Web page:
"The key thrust of [Uber's] argument at appeal stage was that they're acting as agents, introducing the driver to the passenger. The documents don't reflect that," says Rachel Mathieson, a solicitor on BWB's employment law team

Andrew Woffinden

The outcome of the Uber case now depends largely on the arguments put forward by the London law firm Bates Wells Braithwaite (BWB). While Powell and her colleagues at Leigh Day pursue a related group claim against Uber on behalf of around 70 drivers, BWB - the legal firm appointed by Farrar and Aslam when they moved from the GMB to the IWGB - is now spearheading the crucial test case. Based in an airy but squat building on the banks of the Thames, the firm is known for taking on cases for charities and social enterprises. "It's a bit of a myth to suggest that these new ways of working are imperilled by outmoded laws," says Paul Jennings, a bespectacled, middle-aged man with neat, grey-brown hair. Jennings is a partner on BWB's employment team, which is leading the case against Uber. "The courts have had to preside over cases involving priests, vicars, lap dancers, all sorts of atypical workers - and it can do so in a very nuanced way. That's the beauty of the common law: it adapts and it develops," he says. In the lively cast of characters taking on the gig economy, Jennings and his colleague Rachel Mathieson are the most cautious.

"The key thrust of the argument at appeal stage was that they're acting as agents, introducing the driver to the passenger. The documents don't reflect that," Mathieson explains. To date, Uber has failed to produce any evidence that shows it has an agreement with drivers that it is an agent, saying that this agreement is implied. "If you've got the most expensive legal teams in the country drafting a network of complex documents, why is the central document missing?" Jennings scoffs.

So why is it missing? Jennings surmises that it's likely because Uber's original legal argument rested on it being classified as a technology company. The fact it has conceded it's actually a transportation firm has left it open to attack. "It's a complete refocusing of the legal argument," he says. "It doesn't matter how good the lawyer is, I think there's a fundamental flaw in what they're saying, and they ought to concede."

With Farrar and Aslam's case against Uber being handled by BWB, Powell and her colleagues at Leigh Day are now working on a related claim against Deliveroo on behalf of more than 50 riders. Powell is representing people who work set hourly shifts. How the firm's couriers work varies by area: in some they can only work set shifts; in others they can only work on a pay-per-delivery basis. For all its riders, Deliveroo states that individuals are running their own food-delivery businesses and that Deliveroo is a customer of those businesses.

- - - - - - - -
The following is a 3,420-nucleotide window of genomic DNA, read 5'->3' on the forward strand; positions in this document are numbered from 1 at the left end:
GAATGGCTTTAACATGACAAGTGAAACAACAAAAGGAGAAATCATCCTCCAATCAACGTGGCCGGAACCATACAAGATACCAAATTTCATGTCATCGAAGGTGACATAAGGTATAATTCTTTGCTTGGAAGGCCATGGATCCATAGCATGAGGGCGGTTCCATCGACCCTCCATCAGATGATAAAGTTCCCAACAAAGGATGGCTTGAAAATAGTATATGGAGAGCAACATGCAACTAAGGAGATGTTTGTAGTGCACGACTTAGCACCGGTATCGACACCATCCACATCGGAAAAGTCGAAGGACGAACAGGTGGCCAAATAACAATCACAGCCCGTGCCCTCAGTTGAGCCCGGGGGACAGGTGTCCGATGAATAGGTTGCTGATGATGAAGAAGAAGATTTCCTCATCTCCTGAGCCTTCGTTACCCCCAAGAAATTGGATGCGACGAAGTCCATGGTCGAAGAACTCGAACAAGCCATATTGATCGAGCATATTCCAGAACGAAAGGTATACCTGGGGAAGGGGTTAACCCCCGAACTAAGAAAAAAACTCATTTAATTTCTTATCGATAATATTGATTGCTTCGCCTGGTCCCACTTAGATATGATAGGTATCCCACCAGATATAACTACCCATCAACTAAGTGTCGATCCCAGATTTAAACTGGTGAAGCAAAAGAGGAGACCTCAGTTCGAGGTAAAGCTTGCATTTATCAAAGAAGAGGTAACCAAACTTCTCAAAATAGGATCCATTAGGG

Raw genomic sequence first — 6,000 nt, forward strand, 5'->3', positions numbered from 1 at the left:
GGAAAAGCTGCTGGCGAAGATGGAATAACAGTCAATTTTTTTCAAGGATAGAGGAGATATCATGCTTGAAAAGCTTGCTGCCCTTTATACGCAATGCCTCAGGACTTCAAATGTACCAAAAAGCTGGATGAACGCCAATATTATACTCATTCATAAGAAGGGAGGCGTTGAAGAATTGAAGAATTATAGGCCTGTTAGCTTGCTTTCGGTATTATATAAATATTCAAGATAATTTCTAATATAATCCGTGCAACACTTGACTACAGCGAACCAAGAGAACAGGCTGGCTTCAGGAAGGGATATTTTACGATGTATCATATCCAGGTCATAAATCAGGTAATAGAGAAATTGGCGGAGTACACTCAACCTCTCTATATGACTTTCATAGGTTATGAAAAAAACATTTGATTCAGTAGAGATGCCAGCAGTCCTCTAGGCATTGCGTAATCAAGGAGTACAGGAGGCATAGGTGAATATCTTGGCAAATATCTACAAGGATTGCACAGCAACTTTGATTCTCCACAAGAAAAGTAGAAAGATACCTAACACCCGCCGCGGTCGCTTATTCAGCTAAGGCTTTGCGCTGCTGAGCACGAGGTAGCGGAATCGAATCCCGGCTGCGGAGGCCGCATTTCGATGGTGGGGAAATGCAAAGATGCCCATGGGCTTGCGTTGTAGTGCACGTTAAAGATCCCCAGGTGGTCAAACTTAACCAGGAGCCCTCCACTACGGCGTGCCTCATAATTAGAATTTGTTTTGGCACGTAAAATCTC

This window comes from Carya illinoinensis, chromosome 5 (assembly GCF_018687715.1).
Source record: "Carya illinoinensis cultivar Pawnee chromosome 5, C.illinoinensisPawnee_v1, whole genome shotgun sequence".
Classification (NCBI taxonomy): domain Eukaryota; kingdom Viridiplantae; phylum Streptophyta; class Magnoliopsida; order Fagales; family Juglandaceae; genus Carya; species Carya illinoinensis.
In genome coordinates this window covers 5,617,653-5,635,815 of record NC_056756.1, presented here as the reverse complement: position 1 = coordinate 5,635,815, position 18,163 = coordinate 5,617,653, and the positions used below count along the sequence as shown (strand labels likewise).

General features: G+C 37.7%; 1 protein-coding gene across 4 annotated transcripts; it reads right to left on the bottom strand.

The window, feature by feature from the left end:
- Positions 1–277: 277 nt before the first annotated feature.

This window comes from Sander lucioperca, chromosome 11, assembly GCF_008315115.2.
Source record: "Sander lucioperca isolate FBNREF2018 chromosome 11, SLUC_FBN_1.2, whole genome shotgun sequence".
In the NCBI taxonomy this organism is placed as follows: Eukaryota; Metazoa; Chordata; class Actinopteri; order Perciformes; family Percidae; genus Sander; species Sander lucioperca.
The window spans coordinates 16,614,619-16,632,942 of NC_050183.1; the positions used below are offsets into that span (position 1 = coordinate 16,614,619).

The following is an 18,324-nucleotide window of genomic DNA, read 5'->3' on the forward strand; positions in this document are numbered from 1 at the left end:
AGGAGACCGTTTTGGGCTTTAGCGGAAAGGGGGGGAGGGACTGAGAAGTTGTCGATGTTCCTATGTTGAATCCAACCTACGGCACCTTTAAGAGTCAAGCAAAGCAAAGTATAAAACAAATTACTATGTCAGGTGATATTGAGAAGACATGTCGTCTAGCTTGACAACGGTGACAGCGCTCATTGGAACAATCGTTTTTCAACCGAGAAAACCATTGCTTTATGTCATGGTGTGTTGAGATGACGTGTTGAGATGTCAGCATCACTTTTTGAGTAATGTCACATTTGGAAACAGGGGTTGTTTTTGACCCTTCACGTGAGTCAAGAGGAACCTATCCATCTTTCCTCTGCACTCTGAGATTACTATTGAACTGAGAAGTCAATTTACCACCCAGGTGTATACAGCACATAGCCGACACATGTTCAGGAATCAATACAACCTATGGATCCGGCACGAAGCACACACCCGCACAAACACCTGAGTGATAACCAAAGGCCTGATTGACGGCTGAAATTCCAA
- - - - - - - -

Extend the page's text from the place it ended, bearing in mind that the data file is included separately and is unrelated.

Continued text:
In July of this year, the Central London Employment Tribunal, the same body that heard the initial Uber case, will start hearing evidence from Leigh Day in its case against Deliveroo. As with Uber, Powell's legal arguments will rest heavily on the wording of Deliveroo's courier contract and the restrictions it places on riders, which she argues means they cannot be self-employed. She gives the example of an old Deliveroo contract that contained a clause preventing riders from bringing claims relating to employment rights. "You further warrant that neither you nor anyone acting on your behalf will present any claim in the Employment Tribunal or any civil court in which it is contended that you are either an employee or a worker," the clause reads. A subsequent clause states that should such a case be brought, the claimant must cover all of Deliveroo's legal costs and expenses. "Any competent lawyer would know that is unenforceable," she says. "They put it in there anyway, and the only possible reason is to scare people from enforcing their rights. That's the extreme end of this type of stuff."

Melisa Mutlu, 20, was a Deliveroo courier until she was fired in February 2017 for failing to meet service delivery standards. She is now one of the group of former and current riders represented by Leigh Day in the group claim against the firm. "I emailed them and asked, 'Could you tell me which of the standards I broke, so I know?' and they didn't get back to me." Mutlu earned £6 per hour and a £1 fee per drop while working as a Deliveroo courier - though that figure doesn't take into account the cost of maintaining and repairing her bike.